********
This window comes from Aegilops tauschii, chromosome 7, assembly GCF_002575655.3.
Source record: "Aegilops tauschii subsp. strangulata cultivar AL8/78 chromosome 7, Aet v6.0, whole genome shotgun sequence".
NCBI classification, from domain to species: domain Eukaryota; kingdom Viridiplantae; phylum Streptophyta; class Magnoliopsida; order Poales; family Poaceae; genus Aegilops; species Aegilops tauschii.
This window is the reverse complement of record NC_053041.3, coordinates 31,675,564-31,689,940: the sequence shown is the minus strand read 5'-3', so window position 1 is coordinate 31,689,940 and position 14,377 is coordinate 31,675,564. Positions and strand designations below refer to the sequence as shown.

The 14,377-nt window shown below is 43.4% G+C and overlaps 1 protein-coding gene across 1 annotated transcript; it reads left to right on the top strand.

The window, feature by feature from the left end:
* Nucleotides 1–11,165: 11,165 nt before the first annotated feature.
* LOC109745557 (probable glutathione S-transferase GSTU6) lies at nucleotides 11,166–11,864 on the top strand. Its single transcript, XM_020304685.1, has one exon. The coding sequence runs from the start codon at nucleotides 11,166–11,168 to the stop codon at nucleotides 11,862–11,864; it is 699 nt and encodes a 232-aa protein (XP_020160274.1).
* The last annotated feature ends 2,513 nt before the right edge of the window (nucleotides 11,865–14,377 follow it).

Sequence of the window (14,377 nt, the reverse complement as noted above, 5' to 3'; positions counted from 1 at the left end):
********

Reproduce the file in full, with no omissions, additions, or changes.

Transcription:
This window comes from Aegilops tauschii, chromosome 7, assembly GCF_002575655.3.
Source record: "Aegilops tauschii subsp. strangulata cultivar AL8/78 chromosome 7, Aet v6.0, whole genome shotgun sequence".
NCBI classification, from domain to species: domain Eukaryota; kingdom Viridiplantae; phylum Streptophyta; class Magnoliopsida; order Poales; family Poaceae; genus Aegilops; species Aegilops tauschii.
This window is the reverse complement of record NC_053041.3, coordinates 31,675,564-31,689,940: the sequence shown is the minus strand read 5'-3', so window position 1 is coordinate 31,689,940 and position 14,377 is coordinate 31,675,564. Positions and strand designations below refer to the sequence as shown.

The 14,377-nt window shown below is 43.4% G+C and overlaps 1 protein-coding gene across 1 annotated transcript; it reads left to right on the top strand.

The window, feature by feature from the left end:
* Nucleotides 1–11,165: 11,165 nt before the first annotated feature.
* LOC109745557 (probable glutathione S-transferase GSTU6) lies at nucleotides 11,166–11,864 on the top strand. Its single transcript, XM_020304685.1, has one exon. The coding sequence runs from the start codon at nucleotides 11,166–11,168 to the stop codon at nucleotides 11,862–11,864; it is 699 nt and encodes a 232-aa protein (XP_020160274.1).
* The last annotated feature ends 2,513 nt before the right edge of the window (nucleotides 11,865–14,377 follow it).

Sequence of the window (14,377 nt, the reverse complement as noted above, 5' to 3'; positions counted from 1 at the left end):